Kindle Fire will become Amazon's cash cow
Amazon's fourth quarter results missed targets, despite strong sales of the Kindle Fire. It is these users that will begin to pad the company's earnings, however, validating Amazon's strategy of selling Fire at a very low margin and then making up the profit through entertainment content sales.
Amazon saw its profits plummet, reporting net income of $177 million in the fourth quarter of 2011. This was down sharply from a year earlier, when the retailer reported income of $416 million. Revenue was up 35 percent however, to $17.4 billion.
ChangeWave Research polled the attitudes of Amazon customers and found that Kindle Fire owners were 10 percent more likely to spend more on Amazon in the next 90 days versus their non-Fire owning counterparts. That is great news for the retailer.
It's the Attach Rate, Stupid
Service sales in 2011 doubled year-over-year to $6.4 billion. It's not too far-fetched to expect another spike in these sales thanks to sales of the Fire and in turn increased usage of Amazon's entertainment service offerings.
"The considerable difference in planned spending between Kindle Fire owners and non-owners highlights the tremendous potential for additional realized revenue that the new tablet brings to Amazon, above and beyond initial sales of the device", ChangeWave says of its findings.
With low overhead, there's a high profit margin on digital entertainment content. Since Kindle Fire is an entertainment device first, it's expected that consumers will return time and time again to download content.
You could make the argument that the top-down integration of content and device is affording Kindle Fire similar customer satisfaction results to the iPad, another tablet where the ecosystem is tightly controlled. Of the 254 new Kindle Fire owners that responded to the survey, 54 percent reported being "very satisfied" with the device, five points higher than all other tablet devices.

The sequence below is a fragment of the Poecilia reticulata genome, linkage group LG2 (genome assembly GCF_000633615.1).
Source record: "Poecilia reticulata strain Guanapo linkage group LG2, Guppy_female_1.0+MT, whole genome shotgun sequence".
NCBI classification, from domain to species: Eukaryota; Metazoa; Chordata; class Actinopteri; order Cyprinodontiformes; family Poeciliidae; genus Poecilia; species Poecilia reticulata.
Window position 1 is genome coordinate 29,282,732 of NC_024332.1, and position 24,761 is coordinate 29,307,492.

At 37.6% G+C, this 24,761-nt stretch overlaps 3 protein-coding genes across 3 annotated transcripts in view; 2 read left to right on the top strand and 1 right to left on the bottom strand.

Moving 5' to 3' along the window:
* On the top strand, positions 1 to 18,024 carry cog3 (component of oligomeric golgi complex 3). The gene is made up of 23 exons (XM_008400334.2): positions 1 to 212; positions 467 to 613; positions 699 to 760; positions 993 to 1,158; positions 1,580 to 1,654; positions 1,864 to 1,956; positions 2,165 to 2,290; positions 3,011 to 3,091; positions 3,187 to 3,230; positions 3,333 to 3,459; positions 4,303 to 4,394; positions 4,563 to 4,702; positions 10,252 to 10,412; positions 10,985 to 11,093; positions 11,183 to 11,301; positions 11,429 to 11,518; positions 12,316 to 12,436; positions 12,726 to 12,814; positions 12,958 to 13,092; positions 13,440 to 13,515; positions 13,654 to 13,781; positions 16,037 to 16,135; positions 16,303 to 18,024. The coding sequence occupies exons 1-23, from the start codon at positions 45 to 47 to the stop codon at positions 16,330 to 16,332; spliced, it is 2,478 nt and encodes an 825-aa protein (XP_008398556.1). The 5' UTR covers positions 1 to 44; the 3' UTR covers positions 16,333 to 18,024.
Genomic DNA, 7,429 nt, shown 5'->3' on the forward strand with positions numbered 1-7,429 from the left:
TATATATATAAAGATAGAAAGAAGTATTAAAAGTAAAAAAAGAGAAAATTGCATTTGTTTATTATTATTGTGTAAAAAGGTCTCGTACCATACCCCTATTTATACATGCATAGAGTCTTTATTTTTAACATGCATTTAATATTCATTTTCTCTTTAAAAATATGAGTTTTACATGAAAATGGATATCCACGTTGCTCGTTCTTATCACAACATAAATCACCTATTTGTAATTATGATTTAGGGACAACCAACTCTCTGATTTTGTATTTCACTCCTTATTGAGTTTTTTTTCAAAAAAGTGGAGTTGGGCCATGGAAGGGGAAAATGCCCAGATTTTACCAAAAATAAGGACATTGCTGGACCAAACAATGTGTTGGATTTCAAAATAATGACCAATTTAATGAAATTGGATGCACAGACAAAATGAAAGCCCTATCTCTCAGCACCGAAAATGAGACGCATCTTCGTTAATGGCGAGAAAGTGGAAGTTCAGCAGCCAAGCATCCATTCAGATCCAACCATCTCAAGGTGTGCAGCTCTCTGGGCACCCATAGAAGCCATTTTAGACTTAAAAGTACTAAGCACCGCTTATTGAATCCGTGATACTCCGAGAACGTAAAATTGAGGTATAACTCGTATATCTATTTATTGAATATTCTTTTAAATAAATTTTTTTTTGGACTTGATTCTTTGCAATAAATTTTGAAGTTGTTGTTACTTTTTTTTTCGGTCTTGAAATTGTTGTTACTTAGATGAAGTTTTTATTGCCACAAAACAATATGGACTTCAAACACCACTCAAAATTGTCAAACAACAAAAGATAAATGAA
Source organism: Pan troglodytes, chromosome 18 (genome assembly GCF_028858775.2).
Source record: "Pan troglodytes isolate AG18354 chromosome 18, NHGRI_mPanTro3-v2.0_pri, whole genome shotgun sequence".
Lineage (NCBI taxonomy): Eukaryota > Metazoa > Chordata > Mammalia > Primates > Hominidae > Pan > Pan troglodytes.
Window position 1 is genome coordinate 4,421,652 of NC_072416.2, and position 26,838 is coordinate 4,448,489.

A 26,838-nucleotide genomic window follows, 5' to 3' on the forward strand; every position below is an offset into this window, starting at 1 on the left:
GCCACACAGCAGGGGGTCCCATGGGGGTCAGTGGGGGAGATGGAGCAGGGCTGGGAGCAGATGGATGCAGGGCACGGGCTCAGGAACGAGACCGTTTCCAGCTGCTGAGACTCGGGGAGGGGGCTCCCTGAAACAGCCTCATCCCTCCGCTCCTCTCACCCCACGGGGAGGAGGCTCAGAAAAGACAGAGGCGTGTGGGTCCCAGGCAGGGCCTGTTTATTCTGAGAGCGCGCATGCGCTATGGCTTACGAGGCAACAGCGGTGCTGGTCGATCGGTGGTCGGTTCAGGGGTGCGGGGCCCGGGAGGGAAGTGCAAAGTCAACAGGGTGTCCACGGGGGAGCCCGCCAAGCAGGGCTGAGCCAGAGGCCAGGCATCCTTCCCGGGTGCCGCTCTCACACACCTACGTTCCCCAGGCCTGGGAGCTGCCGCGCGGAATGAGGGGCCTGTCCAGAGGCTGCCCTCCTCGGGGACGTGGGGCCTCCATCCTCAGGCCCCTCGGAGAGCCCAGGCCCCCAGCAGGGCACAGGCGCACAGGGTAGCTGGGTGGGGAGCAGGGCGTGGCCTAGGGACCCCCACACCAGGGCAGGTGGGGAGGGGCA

This remains considerably behind the iPad's 74 percent, but shows that Amazon is definitely on to something here and is offering a better product than the tablet industry at large. Moreover, another 38 percent report being "somewhat satisfied", meaning nine out of every 10 Fire owners report some level of satisfaction with their purchase.
Benefitting from Great Marketing
Amazon should feel validated about its strategy. By far, the top reason Kindle Fire owners like their devices is its low cost (59 percent). The color screen is a distant second (31 percent), and ease of use third (27 percent). Consumers also have high praise for the selection of books available through the device and its size and weight.
The top five most mentioned "likes" represent features of Kindle Fire that Amazon has highlighted as strengths. The argument can also be made that this is a validation of product marketing, too: consumers are responding to the Kindle Fire in the way Amazon intended them to, an important consideration in building continuing consumer loyalty.
On the flip side, The Fire's criticisms read like a laundry list for necessary features in the second-generation model which we're likely to see sometime this year. A quarter dislike the fact that there's no volume up/down button on the Fire, while others mentioned the lack of a camera as a drawback. Other reasons for being unhappy with the device included poor battery life, lack of 3G/4G support, and a lack of compatible apps.
Amazon, are you listening?